/ 28 January 2023

The tobacco bill violates human rights

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Every South African has the right to equality, the right to access information, the right to healthcare, and the right to life, according to the Bill of Rights enshrined in the constitution. This includes the 12.7 million South Africans who consume nicotine in all forms. 

The Control of Tobacco Products and Electronic Delivery Systems Bill will rob people of these rights because of the tightened restrictions around one of the most effective tools in reducing harm and achieving smoking cessation.

While the harms caused by smoking are well-known, and the bill seeks to “reduce the incidence of tobacco-related illness, disability and death” by creating further restrictions and heavy penalties on transgressors, there has been no public health strategy in place to assist people who smoke and wish to quit. 

There needs to be a more progressive and pragmatic way of achieving this aim. If we don’t, we could witness yet another missed opportunity to help millions of people and the continuation of unnecessary pain and suffering. 

Consider the country’s misguided Aids policies between 2000 and 2005, when more than 330 000 people died prematurely because of the government’s denialism and obstruction of life-saving treatment. 

Tobacco harm reduction offers another solution for smoking, which kills 44 000 people a year in South Africa. Using e-cigarettes and other harm-reducing products is a “life-saving treatment” for people who smoke. By passing this Bill, the government has denied this fact and would be obstructing known benefits.

Harm reduction refers to policies, programmes and practices that aim to minimise the adverse health, social and legal effects of risky behaviours. It was born out of the drug war and cross-pollination of the HIV/Aids epidemic in the 1980s to treat drug addiction and curb the spread of HIV and Aids. 

Harm reduction is a human right because it enables people to make choices about their bodies. It also gives people access to reliable, accurate information to educate them about their behaviour and advise them on what to do to improve their lives. 

The government is no stranger to harm reduction if you consider the broader HIV/Aids strategy and the distribution of free condoms and pre-exposure prophylaxis (PrEP) medications.

The bill, on the other hand, imposes restrictions, many of which infringe on people’s rights. For instance, the right to access information is nullified with the bill making it illegal for vaping products to claim that they are less harmful than other tobacco products. 

Additionally, smoking cessation claims will be prohibited, this knowledge could be beneficial for the person who smokes wanting to quit. Both these claims have been proven by science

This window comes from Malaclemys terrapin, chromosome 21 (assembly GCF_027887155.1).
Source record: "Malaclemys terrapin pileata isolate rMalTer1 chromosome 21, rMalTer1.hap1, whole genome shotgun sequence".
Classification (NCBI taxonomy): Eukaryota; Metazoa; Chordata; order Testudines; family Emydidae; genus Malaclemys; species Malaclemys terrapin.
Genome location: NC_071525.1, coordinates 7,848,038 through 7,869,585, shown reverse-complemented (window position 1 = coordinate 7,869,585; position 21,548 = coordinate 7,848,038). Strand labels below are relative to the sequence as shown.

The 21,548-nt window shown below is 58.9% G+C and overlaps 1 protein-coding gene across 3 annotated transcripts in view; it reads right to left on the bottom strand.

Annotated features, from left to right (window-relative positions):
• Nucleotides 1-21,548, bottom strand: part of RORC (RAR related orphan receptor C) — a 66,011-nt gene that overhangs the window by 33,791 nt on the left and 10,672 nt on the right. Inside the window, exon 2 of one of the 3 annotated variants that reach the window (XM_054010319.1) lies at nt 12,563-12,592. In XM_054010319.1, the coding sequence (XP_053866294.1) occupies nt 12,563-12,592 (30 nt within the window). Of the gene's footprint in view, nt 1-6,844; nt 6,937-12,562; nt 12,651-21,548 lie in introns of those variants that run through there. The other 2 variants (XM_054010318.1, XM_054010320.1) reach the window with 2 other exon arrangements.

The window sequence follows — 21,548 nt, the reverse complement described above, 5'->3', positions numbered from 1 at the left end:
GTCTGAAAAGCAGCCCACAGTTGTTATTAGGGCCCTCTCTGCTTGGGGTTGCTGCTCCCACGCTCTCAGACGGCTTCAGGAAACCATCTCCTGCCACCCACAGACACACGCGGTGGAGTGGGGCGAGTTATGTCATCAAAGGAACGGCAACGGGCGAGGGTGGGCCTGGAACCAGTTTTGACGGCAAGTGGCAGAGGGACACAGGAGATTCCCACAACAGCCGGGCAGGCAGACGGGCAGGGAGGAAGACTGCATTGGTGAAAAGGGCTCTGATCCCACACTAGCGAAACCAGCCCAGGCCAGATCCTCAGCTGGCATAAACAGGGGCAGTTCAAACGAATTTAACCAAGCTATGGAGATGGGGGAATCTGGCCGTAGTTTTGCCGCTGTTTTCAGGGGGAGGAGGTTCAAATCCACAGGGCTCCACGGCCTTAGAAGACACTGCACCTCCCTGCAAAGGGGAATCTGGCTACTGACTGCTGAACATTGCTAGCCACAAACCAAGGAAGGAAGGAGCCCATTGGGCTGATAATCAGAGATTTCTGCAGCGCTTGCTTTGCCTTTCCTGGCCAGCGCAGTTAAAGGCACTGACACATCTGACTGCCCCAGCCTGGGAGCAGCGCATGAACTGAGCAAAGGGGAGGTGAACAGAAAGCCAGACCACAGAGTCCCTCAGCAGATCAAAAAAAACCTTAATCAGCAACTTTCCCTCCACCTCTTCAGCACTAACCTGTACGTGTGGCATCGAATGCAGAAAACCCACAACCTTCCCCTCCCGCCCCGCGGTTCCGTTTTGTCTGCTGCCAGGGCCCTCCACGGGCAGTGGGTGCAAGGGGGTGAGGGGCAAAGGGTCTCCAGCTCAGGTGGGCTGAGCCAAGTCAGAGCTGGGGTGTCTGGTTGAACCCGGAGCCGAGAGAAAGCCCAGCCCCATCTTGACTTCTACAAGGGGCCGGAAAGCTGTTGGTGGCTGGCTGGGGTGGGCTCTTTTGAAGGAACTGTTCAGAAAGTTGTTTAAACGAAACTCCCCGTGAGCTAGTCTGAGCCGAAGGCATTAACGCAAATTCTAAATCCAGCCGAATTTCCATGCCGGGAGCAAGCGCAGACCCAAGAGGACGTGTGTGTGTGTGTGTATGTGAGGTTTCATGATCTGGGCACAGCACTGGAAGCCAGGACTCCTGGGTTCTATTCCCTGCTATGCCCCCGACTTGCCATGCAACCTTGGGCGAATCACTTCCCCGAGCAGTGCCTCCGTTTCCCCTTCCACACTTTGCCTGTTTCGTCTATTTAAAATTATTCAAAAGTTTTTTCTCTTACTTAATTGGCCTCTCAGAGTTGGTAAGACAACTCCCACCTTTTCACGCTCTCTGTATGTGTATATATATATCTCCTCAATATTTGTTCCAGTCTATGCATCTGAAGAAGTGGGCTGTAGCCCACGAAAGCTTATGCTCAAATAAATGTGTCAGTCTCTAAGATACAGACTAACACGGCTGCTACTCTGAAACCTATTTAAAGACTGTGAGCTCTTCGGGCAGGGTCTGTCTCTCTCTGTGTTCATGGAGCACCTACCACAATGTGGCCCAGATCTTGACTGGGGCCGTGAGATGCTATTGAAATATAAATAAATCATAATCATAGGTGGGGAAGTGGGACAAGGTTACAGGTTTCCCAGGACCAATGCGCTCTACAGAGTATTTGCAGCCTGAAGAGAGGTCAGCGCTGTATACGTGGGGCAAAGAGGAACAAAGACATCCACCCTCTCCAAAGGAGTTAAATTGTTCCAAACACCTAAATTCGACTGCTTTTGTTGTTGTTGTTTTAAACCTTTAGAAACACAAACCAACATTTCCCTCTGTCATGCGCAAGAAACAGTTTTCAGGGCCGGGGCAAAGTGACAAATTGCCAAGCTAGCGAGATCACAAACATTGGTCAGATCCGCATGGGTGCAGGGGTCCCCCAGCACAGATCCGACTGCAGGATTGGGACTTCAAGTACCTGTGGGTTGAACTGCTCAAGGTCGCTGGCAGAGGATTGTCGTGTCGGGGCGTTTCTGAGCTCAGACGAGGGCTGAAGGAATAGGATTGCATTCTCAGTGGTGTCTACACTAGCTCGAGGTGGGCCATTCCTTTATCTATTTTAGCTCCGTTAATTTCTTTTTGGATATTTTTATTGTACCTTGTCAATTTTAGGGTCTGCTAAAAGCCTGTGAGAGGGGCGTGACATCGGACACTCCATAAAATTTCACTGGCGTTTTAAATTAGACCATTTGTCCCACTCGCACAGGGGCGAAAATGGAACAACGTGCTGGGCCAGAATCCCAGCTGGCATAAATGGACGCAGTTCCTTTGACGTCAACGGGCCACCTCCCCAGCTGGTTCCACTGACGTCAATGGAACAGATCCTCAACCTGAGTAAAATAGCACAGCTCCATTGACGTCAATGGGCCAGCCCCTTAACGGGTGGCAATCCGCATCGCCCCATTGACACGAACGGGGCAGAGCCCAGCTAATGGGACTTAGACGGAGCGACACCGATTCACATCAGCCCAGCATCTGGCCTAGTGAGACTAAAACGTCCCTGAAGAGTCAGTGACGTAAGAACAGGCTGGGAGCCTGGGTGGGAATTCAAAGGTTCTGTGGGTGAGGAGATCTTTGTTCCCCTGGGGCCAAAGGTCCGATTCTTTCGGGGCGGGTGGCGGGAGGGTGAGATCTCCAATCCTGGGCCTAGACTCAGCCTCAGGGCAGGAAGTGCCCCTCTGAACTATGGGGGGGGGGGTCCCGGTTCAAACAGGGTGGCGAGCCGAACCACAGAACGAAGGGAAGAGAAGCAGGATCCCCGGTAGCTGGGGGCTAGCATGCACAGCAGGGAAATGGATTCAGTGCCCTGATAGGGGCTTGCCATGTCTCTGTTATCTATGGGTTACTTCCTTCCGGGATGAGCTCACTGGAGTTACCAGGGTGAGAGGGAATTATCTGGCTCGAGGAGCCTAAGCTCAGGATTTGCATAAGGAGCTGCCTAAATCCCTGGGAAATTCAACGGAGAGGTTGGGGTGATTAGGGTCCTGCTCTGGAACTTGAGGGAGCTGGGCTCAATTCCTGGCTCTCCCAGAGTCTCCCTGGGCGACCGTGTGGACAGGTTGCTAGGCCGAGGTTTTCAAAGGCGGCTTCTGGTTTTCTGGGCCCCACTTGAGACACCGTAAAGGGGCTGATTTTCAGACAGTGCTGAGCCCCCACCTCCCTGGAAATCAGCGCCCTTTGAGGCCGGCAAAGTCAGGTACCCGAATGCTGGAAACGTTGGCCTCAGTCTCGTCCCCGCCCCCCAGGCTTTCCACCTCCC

At the same time, the bill will impinge on the rights of vape shop owners and their employees to freely choose their trade, occupation or profession. Overnight, 30% of the industry will face closure, largely because products will no longer be displayed or sold online. 

Many of these small businesses were hit hard by the Covid-19 lockdown restrictions. We can expect further destruction, especially as most are exclusive vape shops and don’t stock other items they could fall back on.

This will only feed the illegal trade. The knock-on effect is that the safety of vaping products will suffer as all forms of control will be circumnavigated. One only needs to look at an event in the United States late in 2019, where 2 500 people became ill, and 54 died after consuming an adulterated product. 

These tetrahydrocannabinol (THC) vaping products contain vitamin E acetate used by bad actors to reduce cost, increase their yield, and sell via informal channels. Furthermore, the illicit trade will directly affect the population the proposed Bill seeks to protect, our youth. 

Australia became a living example of a failed policy when it enacted a prescription-based model to control nicotine e-cigarettes in late 2021. Only 1% of the 130 000 Australian doctors provide nicotine prescriptions, and 12% of all e-cigarette users purchase these products under this ill-conceived policy. Resulting in an illicit vape market exploding in Australia and reports of ever-increasing youth consumption. 

It is well-documented that poorly thought-out policies drive markets underground, setting the stage for unintended yet predictable consequences.   

The bill seeks to prohibit, restrict and ostracise, entrenching further stigma on people who smoke and those who have chosen a safer alternative. It does not provide solutions, and if passed, it will be at the cost of human rights and human lives. 

To truly help them, we must implement counselling at healthcare facilities, cessation clinics, cessation training for doctors and nurses, and subsidised pharmaceuticals and nicotine replacement therapies. Additionally, we need to include harm reduction in our smoking cessation strategy and take learnings from the United Kingdom and New Zealand. 

Vaping products need to be regulated appropriately, based on proportional risk, and not simply lumped into the same category as its deadlier entrenched alternative.

Most importantly, we need empathy and acknowledgement that people who smoke derive some benefit from nicotine. Most have expressed a desire to quit based on health fears associated with combustion. Without proper support and proven tools, smoking cessation is possibly one of the hardest things to do, so we need to do more.

The views expressed are those of the author and do not necessarily reflect the official policy or position of the Mail & Guardian.